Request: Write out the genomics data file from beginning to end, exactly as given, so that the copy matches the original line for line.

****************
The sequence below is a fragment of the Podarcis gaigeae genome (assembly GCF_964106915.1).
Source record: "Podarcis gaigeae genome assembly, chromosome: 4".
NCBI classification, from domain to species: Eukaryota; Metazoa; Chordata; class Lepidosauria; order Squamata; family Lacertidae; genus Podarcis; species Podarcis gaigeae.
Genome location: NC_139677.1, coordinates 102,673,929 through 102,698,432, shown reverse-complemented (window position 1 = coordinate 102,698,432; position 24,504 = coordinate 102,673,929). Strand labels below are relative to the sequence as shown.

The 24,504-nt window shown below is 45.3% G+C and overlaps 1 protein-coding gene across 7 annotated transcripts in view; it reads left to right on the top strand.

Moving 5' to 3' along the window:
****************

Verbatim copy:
The sequence below is a fragment of the Podarcis gaigeae genome (assembly GCF_964106915.1).
Source record: "Podarcis gaigeae genome assembly, chromosome: 4".
NCBI classification, from domain to species: Eukaryota; Metazoa; Chordata; class Lepidosauria; order Squamata; family Lacertidae; genus Podarcis; species Podarcis gaigeae.
Genome location: NC_139677.1, coordinates 102,673,929 through 102,698,432, shown reverse-complemented (window position 1 = coordinate 102,698,432; position 24,504 = coordinate 102,673,929). Strand labels below are relative to the sequence as shown.

The 24,504-nt window shown below is 45.3% G+C and overlaps 1 protein-coding gene across 7 annotated transcripts in view; it reads left to right on the top strand.

Moving 5' to 3' along the window: